As hackers get smarter, artificial intelligence and machine learning are increasingly seen as vital skills on the cybersecurity battlefield.
Accordingly, the tech industry has taken to kvetching about a skills shortage in AI the same way it howls about a talent shortage in cybersecurity -- while at the same time threatening to cut traditional cybersecurity jobs in favor of AI. (See: AI Is Stealing These IT Security Jobs – Now.)
But do these shortages exist? Do they matter?
In the case of AI, the tech industry largely blames the autonomous-vehicle boom. In a panel session at last year's MassIntelligence Conference, Windstream product-management executive Mike Frane, pointed to an AI "talent exodus … specifically to the self-driving car industry." (See: Unknown Document 733575.)
Sure enough, small companies are offshoring their AI needs, while large companies are shelling out $300,000 or more in salaries to engineers with modest AI experience and expertise.
Industry cannot even agree on how dire their putative AI talent shortage is. Whereas, points out Bloomberg tech analyst Jeremy Kahn, Chinese tech heavy Tencent estimates 200,000 to 300,000 AI researchers and practitioners globally, Montreal startup Element AI claims that there are only "about 22,000 Ph.D.-level computer scientists" qualified for in-demand AI jobs -- declining to count the mere "contributors" to projects that Tencent counted.
What talent gap?
By counting only Ph.D.-level computer scientists (from self-reported LinkedIn data, no less), however, Element AI's stance is completely abhorrent to the way software development works in 2018. Compared to the proprietary-everything me-first 1980s, 21st-centry tech innovation is driven by open source, open standards and collaboration. There is no room for diploma-reliant elitism when universities no longer hold a monopoly on skills -- particularly in InfoSec AI.
Indeed, some companies have taken to hiring physicists, astronomers, and others from disciplines requiring exceptional mathematical ability -- knowing that that ability can be translated to AI. On the cybersecurity side of AI, however, organizations remain unimaginative -- and thereby shoot themselves in the foot as candidates become similarly unimaginative.
"Because demand has been so high, aspirant security engineers have not decided to start in a different area of IT -- and head straight into security, which leaves them without the context to have as productive conversations as they otherwise would be able to have with their colleagues in IT," Steve Athanas, Associate CIO at the University of Massachusetts at Lowell, related in an email interview. "These folks may have a conceptual and practical mastery of security frameworks, but [they] can struggle to understand the real-world applications in different areas of infrastructure or applications in the organization."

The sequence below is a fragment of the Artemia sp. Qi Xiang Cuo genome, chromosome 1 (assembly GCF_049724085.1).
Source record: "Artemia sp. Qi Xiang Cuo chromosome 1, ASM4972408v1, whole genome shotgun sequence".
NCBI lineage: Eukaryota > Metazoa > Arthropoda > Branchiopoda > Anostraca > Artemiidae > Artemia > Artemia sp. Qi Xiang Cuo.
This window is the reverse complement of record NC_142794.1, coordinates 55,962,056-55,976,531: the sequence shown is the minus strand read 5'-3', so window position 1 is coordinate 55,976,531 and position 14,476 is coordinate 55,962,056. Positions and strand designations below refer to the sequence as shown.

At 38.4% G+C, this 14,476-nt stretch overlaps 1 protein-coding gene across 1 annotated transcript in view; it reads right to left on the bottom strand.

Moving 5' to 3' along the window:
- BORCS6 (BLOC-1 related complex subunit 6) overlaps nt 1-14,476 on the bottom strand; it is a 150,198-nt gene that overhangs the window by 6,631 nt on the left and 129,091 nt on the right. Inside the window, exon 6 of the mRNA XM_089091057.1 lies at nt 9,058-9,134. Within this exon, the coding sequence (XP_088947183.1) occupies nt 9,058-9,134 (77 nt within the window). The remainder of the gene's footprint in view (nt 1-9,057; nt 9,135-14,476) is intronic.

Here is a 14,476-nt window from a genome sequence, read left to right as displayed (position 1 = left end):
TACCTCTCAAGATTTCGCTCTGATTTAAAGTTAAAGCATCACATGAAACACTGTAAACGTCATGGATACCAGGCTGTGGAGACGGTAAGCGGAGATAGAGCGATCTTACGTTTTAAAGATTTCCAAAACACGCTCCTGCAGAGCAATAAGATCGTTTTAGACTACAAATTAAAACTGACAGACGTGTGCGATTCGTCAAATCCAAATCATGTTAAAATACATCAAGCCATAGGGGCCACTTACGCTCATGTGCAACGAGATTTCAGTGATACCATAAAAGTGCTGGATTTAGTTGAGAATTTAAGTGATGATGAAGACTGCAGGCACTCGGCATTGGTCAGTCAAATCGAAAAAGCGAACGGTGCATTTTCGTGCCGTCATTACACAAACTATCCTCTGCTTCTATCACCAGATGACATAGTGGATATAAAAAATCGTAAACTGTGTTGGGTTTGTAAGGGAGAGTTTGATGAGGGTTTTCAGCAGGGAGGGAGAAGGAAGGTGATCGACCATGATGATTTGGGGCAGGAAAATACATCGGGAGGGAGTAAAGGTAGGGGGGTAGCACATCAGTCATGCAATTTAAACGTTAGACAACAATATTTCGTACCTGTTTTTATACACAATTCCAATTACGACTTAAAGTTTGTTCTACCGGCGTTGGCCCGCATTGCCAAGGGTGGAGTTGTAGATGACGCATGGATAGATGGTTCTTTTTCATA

Moreover, Kahn hints, Element AI has too much skin in the game to be blindly trusted.
"Element has an incentive to highlight scarcity," writes Kahn. "The more companies despair of hiring their own experts, the more they’ll need vendors such as Element to do the work for them."
Yet even honest-to-God AI experts are hardly immune to failure, as demonstrated by a self-driving Uber car striking and killing an Arizona woman on Monday -- a catastrophe under any threat model. (See: My Cybersecurity Predictions for 2018, Part 3: Protecting Killer Cars.)
The future of the AI workforce
To wit, the law of diminishing returns applies to security AI hiring.
"The reality is a $1,000,000-a-year employee and a $60,000-a-year employee have the same energy; there is still a limit to how much energy they can spend," Andy Ellis, CSO of Akamai Technologies and frequent critic of these "tech talent shortage" myths, recently told an audience at Next-Gen InfoSec Live. "In many cases, you're better off building that team [that is] growing and developing than finding that singular talent."
The use of AI and machine learning in cybersecurity remains fairly limited -- mostly to help (1) augment human IT workers' ability to contend with the voluminous security alerts they face each day (and would be likely to ignore otherwise), and help (2) identify suspicious network activity. These use cases, however, hardly require the cream of the AI crop to implement. Even in cases where black-hat attackers' AI is used to infiltrate a system, a big part of the solution can be made as simple as banning non-whitelisted bots entirely from a network.
The punchline? This all may be a moot point soon enough.
This year, Google began offering AutoML -- an automated AI service that creates its own AI -- to cloud customers. If AutoML and services like it take off, these supposed talent shortages will become undeniable talent surpluses.
—Joe Stanganelli, principal of Beacon Hill Law, is a Boston-based attorney, corporate-communications and data-privacy consultant, writer, and speaker. Follow him on Twitter at @JoeStanganelli.